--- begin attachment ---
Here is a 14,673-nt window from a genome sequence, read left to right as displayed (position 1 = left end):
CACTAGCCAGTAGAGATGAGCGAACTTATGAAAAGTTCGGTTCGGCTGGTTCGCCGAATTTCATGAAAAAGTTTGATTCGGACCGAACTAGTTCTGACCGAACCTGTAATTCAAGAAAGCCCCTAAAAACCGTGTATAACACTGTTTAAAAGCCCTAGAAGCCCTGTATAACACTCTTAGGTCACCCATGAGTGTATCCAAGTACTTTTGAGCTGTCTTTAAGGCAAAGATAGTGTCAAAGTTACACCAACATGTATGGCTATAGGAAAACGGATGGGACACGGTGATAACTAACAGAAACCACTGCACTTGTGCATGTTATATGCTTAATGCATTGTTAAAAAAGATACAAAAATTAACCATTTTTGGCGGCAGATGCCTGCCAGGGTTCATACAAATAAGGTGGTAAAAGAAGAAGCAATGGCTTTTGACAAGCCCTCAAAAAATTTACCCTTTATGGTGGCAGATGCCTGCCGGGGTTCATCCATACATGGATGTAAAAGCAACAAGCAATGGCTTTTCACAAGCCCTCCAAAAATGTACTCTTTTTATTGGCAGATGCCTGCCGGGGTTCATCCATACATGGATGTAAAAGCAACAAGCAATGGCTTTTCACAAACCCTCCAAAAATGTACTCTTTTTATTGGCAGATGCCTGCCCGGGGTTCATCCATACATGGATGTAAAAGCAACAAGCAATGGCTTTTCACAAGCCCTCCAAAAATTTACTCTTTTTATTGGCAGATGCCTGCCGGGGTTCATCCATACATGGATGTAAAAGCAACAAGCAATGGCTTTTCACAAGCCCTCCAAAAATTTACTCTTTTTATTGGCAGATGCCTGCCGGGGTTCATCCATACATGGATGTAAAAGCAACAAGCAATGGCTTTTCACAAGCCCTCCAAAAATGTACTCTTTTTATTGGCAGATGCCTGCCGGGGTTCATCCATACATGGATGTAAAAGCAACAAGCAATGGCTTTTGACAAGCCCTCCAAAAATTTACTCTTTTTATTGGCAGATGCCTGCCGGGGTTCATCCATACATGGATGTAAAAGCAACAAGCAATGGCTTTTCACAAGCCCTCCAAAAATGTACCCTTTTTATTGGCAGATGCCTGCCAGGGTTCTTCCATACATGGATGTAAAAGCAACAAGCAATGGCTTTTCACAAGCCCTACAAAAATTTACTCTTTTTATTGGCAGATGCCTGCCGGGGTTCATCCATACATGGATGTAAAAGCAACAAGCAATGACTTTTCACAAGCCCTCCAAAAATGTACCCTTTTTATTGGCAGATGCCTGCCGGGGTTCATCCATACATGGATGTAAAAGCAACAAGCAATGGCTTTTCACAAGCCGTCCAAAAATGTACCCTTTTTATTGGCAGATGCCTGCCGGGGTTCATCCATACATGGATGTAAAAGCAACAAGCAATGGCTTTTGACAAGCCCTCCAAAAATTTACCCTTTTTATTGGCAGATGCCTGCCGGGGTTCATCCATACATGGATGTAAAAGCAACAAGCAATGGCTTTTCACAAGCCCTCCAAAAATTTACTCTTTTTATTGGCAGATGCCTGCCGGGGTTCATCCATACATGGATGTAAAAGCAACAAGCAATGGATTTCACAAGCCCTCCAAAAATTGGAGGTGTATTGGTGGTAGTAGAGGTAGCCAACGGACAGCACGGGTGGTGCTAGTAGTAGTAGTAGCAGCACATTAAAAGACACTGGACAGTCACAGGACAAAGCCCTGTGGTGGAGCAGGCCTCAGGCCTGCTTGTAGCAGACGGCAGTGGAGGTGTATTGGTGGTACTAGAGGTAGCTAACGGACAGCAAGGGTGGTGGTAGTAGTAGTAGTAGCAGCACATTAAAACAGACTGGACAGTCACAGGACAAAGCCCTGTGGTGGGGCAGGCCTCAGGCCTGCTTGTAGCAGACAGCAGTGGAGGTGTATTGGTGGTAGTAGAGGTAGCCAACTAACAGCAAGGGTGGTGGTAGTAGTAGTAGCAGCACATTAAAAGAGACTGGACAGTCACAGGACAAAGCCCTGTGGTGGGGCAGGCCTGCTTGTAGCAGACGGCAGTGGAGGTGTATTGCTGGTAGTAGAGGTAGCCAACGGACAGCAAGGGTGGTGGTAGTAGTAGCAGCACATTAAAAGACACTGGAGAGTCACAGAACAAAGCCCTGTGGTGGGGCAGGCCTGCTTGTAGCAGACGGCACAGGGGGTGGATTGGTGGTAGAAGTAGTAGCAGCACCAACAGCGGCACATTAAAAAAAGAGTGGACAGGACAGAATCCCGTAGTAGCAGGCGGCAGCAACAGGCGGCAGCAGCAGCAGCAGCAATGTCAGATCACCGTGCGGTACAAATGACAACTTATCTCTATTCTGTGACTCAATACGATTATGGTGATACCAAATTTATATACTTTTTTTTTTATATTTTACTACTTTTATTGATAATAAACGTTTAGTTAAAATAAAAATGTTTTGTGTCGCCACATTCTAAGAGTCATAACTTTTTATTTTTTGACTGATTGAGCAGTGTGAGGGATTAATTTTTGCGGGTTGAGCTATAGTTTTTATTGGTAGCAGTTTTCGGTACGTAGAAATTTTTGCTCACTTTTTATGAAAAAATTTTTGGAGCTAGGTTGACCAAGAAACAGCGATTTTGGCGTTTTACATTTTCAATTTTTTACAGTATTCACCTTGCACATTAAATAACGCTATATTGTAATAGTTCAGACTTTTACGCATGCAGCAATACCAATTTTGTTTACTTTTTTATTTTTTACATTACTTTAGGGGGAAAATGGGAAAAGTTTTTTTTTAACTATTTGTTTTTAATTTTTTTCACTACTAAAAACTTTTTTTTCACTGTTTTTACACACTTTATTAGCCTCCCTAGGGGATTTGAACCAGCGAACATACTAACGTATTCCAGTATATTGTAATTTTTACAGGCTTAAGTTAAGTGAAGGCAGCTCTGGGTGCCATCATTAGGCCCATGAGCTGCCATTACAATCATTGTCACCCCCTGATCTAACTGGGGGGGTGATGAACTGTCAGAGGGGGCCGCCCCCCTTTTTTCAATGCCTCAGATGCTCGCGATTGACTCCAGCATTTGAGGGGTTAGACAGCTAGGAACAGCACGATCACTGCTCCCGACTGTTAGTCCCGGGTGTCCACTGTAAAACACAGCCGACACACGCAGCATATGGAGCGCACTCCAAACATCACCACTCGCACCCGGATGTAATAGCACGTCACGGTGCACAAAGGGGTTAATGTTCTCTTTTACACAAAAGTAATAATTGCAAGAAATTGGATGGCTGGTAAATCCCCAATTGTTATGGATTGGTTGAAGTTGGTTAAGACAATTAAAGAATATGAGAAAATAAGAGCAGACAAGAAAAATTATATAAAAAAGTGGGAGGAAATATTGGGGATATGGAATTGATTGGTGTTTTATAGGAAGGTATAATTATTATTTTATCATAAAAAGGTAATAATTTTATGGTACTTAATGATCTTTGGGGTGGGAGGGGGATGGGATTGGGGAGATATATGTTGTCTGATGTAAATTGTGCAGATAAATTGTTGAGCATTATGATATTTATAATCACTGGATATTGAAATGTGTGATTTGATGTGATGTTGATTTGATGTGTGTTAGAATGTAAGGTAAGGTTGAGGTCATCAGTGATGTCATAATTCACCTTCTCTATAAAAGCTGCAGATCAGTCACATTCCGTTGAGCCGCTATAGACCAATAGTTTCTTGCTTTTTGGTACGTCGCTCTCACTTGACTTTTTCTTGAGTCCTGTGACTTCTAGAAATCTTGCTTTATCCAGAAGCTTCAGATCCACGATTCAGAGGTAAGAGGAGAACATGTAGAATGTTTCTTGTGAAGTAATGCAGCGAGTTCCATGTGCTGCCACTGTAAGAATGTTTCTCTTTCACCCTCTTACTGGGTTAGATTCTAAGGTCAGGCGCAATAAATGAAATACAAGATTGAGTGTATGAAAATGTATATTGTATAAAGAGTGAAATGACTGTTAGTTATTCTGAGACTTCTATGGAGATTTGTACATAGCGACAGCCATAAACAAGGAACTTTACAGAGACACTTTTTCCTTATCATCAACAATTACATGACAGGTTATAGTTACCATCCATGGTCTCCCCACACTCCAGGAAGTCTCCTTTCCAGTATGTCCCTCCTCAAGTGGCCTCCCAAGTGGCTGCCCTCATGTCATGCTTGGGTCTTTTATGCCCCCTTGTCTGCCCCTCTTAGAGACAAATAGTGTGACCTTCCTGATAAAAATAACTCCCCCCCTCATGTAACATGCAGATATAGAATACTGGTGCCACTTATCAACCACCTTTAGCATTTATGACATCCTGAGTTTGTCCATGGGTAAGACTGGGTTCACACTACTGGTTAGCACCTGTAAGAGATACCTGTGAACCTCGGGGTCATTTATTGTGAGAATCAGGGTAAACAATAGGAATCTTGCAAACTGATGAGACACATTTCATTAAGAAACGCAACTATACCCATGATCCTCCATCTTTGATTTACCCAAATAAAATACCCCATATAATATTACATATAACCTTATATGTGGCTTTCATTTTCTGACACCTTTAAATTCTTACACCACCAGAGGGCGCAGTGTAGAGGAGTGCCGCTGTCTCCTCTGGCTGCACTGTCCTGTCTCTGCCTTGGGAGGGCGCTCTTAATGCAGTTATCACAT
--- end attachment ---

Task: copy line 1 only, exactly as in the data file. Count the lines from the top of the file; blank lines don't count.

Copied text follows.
Here is a 14,673-nt window from a genome sequence, read left to right as displayed (position 1 = left end):